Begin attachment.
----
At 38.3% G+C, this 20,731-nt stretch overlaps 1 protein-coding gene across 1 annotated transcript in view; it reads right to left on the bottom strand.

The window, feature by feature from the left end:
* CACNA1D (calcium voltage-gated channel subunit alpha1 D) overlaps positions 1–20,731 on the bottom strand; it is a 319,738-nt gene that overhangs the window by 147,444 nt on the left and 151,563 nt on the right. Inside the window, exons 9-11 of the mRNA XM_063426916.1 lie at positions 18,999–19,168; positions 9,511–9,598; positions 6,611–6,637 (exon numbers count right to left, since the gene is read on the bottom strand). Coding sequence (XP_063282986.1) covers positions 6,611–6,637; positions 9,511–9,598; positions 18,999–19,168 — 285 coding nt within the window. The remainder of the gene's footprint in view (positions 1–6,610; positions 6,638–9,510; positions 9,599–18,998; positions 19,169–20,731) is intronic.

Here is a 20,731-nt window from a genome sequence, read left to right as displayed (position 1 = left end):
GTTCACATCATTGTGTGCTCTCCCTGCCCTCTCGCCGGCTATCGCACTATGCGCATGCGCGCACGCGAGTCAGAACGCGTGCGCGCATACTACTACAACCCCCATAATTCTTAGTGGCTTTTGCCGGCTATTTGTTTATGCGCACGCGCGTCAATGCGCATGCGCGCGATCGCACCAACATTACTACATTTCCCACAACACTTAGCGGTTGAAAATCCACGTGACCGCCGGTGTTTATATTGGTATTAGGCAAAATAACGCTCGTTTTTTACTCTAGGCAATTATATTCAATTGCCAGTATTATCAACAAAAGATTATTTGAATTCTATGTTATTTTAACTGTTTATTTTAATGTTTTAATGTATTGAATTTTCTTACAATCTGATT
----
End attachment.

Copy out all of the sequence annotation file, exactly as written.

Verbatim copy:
At 38.3% G+C, this 20,731-nt stretch overlaps 1 protein-coding gene across 1 annotated transcript in view; it reads right to left on the bottom strand.

The window, feature by feature from the left end:
* CACNA1D (calcium voltage-gated channel subunit alpha1 D) overlaps positions 1–20,731 on the bottom strand; it is a 319,738-nt gene that overhangs the window by 147,444 nt on the left and 151,563 nt on the right. Inside the window, exons 9-11 of the mRNA XM_063426916.1 lie at positions 18,999–19,168; positions 9,511–9,598; positions 6,611–6,637 (exon numbers count right to left, since the gene is read on the bottom strand). Coding sequence (XP_063282986.1) covers positions 6,611–6,637; positions 9,511–9,598; positions 18,999–19,168 — 285 coding nt within the window. The remainder of the gene's footprint in view (positions 1–6,610; positions 6,638–9,510; positions 9,599–18,998; positions 19,169–20,731) is intronic.

Here is a 20,731-nt window from a genome sequence, read left to right as displayed (position 1 = left end):
GTTCACATCATTGTGTGCTCTCCCTGCCCTCTCGCCGGCTATCGCACTATGCGCATGCGCGCACGCGAGTCAGAACGCGTGCGCGCATACTACTACAACCCCCATAATTCTTAGTGGCTTTTGCCGGCTATTTGTTTATGCGCACGCGCGTCAATGCGCATGCGCGCGATCGCACCAACATTACTACATTTCCCACAACACTTAGCGGTTGAAAATCCACGTGACCGCCGGTGTTTATATTGGTATTAGGCAAAATAACGCTCGTTTTTTACTCTAGGCAATTATATTCAATTGCCAGTATTATCAACAAAAGATTATTTGAATTCTATGTTATTTTAACTGTTTATTTTAATGTTTTAATGTATTGAATTTTCTTACAATCTGATT